“To date, we have implemented over 90% of the commitments we put forward in our responses to the OCI’s recommendations in the last 10 years,” Anne Kelly said in a statement.
“I recognize there is always more work to do and remain committed to ongoing and continuous progress to implement our commitments, including the new actions put forward in response to today’s report.”
When asked about CSC’s assertion it implemented 90 per cent of the recommendations from his reports, Zinger disagreed and said he continued to be disappointed with the Crown corporation.
“…Progress has been far too slow and in some cases non-existent,” he said. “As detailed in my annual report, there has been very little progress, in particular with respect to the creation of new healing lodge spaces, Indigenous representation, and cultural competence among CSC staff.
“On a positive note, I would like to acknowledge that CSC has noted my call to redistribute a significant portion of resources to Indigenous communities – I certainly hope this translates into action.”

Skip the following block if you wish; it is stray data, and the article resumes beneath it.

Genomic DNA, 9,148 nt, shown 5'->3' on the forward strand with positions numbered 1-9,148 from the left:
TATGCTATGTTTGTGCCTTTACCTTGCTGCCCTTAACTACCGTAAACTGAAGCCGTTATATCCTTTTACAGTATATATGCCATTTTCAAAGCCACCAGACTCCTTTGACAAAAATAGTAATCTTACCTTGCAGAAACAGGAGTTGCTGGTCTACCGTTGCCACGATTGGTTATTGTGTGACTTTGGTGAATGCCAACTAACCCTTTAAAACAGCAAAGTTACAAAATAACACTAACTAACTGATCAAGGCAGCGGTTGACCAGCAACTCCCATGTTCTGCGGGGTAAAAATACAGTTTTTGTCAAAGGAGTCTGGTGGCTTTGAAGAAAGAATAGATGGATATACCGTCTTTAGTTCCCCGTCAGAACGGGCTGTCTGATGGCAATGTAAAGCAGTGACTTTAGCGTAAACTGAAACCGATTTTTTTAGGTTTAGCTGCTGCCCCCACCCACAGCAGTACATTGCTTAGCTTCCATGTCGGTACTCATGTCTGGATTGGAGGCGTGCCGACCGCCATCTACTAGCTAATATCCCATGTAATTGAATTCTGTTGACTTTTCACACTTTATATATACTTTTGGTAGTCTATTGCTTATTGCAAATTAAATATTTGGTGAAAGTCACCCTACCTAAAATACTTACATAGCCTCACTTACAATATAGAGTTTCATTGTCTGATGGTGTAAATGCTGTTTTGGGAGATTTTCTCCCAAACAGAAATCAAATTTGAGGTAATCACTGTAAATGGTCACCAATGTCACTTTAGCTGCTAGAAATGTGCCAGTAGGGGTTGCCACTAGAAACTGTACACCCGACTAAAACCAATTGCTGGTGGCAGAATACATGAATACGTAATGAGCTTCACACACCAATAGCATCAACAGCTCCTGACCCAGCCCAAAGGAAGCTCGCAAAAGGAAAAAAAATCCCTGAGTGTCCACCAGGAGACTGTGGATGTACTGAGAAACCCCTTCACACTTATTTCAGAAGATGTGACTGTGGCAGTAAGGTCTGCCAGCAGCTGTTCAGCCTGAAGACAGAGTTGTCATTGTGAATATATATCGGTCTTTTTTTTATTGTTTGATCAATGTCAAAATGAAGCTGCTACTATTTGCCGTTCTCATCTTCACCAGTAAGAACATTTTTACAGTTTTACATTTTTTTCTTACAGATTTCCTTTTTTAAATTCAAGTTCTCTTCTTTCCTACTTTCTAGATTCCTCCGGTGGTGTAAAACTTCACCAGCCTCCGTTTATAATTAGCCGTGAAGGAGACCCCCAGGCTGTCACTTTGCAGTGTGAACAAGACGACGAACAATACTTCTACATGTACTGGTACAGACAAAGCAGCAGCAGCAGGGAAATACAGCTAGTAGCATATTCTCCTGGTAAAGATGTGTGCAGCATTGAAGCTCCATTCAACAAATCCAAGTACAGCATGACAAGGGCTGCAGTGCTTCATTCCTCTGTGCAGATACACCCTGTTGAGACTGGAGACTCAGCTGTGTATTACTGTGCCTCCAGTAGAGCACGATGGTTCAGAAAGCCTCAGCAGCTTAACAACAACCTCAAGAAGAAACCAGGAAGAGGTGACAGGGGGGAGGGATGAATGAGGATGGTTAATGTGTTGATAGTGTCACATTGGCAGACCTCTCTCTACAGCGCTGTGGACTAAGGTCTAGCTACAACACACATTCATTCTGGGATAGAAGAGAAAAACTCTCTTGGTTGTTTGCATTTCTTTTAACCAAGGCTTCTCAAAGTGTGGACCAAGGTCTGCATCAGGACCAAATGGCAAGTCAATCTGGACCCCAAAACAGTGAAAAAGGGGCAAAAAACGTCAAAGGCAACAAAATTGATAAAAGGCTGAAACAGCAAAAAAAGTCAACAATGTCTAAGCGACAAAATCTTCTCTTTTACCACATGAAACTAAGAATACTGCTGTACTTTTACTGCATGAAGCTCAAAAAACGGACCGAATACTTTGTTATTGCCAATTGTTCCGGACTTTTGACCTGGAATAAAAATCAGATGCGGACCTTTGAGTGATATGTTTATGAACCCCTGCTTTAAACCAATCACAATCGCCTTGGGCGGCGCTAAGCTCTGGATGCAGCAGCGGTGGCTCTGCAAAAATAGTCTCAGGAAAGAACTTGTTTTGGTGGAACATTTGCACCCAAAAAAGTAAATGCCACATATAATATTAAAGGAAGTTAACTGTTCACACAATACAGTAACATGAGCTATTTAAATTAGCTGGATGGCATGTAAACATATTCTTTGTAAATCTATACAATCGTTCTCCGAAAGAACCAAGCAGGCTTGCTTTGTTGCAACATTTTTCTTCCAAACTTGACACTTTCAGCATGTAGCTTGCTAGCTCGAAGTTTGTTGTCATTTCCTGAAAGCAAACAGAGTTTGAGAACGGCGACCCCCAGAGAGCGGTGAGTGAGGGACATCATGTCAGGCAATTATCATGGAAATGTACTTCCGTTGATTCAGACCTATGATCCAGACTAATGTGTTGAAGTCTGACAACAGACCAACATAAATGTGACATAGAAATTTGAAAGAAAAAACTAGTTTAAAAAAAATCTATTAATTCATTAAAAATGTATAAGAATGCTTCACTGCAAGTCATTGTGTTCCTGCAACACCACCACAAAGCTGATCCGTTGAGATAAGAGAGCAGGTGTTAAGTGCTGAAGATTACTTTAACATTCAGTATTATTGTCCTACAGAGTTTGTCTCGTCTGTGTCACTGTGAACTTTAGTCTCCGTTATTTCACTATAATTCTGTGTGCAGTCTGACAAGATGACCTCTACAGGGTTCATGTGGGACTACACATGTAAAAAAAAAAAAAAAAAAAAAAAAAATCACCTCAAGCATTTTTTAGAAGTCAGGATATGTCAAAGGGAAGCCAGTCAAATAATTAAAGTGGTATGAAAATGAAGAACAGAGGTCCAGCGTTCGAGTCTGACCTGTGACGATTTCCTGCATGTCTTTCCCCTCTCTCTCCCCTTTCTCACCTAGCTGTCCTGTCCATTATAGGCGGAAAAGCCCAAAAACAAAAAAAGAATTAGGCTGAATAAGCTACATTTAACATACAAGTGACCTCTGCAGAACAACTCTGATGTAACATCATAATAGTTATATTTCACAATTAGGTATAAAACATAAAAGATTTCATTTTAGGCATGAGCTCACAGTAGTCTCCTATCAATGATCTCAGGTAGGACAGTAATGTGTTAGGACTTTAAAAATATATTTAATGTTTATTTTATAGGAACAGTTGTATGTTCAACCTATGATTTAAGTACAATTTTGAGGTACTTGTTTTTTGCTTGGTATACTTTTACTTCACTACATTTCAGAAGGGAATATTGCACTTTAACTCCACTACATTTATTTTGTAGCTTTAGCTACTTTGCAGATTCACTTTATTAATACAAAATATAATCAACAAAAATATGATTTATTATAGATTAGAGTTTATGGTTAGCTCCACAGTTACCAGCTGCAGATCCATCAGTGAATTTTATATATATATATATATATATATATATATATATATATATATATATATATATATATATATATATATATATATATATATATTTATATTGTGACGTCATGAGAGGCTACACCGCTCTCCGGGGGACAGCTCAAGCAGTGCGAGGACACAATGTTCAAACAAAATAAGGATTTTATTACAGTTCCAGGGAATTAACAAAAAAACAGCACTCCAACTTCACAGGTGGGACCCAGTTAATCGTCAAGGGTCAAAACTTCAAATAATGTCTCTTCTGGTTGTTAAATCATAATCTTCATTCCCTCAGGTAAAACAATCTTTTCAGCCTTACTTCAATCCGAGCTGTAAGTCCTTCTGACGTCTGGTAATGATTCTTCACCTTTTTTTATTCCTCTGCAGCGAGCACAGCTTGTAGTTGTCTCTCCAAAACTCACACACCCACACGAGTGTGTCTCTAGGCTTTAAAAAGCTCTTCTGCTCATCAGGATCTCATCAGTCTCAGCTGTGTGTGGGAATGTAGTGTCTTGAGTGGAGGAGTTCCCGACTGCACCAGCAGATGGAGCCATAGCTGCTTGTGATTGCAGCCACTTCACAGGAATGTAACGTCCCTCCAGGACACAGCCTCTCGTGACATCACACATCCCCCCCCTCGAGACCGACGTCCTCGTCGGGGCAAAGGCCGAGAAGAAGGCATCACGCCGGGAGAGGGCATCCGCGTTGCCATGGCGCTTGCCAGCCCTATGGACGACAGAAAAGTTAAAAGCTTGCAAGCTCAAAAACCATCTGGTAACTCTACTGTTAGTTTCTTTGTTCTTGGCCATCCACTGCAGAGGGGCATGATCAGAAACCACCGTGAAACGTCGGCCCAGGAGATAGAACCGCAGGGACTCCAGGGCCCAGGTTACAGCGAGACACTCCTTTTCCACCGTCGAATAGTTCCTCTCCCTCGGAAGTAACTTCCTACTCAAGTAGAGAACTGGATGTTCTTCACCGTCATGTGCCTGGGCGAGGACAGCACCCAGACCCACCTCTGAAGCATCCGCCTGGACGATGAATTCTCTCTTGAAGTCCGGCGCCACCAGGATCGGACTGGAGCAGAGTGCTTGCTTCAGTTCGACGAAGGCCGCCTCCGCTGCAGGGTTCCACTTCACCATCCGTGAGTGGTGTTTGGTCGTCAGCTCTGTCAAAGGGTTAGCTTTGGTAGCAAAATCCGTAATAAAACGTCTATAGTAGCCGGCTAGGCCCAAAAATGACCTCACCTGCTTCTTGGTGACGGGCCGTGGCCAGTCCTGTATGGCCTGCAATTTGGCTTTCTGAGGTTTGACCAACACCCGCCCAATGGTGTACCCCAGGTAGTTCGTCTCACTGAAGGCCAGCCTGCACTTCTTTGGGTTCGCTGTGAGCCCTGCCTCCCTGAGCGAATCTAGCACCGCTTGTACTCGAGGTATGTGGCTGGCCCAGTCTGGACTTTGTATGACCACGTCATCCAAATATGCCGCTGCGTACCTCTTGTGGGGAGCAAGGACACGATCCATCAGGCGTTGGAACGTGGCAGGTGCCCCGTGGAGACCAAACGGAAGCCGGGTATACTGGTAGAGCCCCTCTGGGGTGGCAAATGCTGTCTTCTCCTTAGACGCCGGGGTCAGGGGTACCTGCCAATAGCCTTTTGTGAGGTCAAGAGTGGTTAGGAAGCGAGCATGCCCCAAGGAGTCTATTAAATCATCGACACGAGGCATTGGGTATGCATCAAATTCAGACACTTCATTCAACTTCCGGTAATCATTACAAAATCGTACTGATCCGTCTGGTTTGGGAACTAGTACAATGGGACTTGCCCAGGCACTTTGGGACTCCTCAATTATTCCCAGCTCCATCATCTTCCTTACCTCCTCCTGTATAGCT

Creating the deputy commissioner of Indigenous corrections was, as it has been a dozen times before, one of Zinger’s recommendations.
According to a CSC, “we have launched an open and transparent process to hire a Deputy Commissioner for Indigenous Corrections,” the CSC said in a statement to APTN. “We are now accepting applications.
“This new position will support relationships with Indigenous peoples and help achieve coordination to address overrepresentation, both within the criminal justice system and more broadly.”
The competition closes Nov. 18.
Zinger’s report includes 18 recommendations – many aimed at improving life in prison for Black offenders whose problems, he says, mirror those of Indigenous inmates.